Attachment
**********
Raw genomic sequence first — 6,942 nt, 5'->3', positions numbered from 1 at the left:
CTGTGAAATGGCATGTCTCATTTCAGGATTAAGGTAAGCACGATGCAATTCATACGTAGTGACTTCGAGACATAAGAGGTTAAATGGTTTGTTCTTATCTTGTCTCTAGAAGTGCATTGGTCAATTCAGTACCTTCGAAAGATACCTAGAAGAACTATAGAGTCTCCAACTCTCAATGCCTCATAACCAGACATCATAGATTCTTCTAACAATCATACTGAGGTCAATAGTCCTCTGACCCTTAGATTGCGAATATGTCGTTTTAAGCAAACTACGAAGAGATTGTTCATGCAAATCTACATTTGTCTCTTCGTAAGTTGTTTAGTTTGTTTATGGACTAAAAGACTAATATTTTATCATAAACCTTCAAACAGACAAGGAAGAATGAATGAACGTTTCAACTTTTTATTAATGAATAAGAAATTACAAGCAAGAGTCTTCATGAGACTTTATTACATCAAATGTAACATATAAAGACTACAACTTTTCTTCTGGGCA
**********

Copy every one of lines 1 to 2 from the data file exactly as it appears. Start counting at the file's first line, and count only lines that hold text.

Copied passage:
Raw genomic sequence first — 6,942 nt, 5'->3', positions numbered from 1 at the left:
CTGTGAAATGGCATGTCTCATTTCAGGATTAAGGTAAGCACGATGCAATTCATACGTAGTGACTTCGAGACATAAGAGGTTAAATGGTTTGTTCTTATCTTGTCTCTAGAAGTGCATTGGTCAATTCAGTACCTTCGAAAGATACCTAGAAGAACTATAGAGTCTCCAACTCTCAATGCCTCATAACCAGACATCATAGATTCTTCTAACAATCATACTGAGGTCAATAGTCCTCTGACCCTTAGATTGCGAATATGTCGTTTTAAGCAAACTACGAAGAGATTGTTCATGCAAATCTACATTTGTCTCTTCGTAAGTTGTTTAGTTTGTTTATGGACTAAAAGACTAATATTTTATCATAAACCTTCAAACAGACAAGGAAGAATGAATGAACGTTTCAACTTTTTATTAATGAATAAGAAATTACAAGCAAGAGTCTTCATGAGACTTTATTACATCAAATGTAACATATAAAGACTACAACTTTTCTTCTGGGCA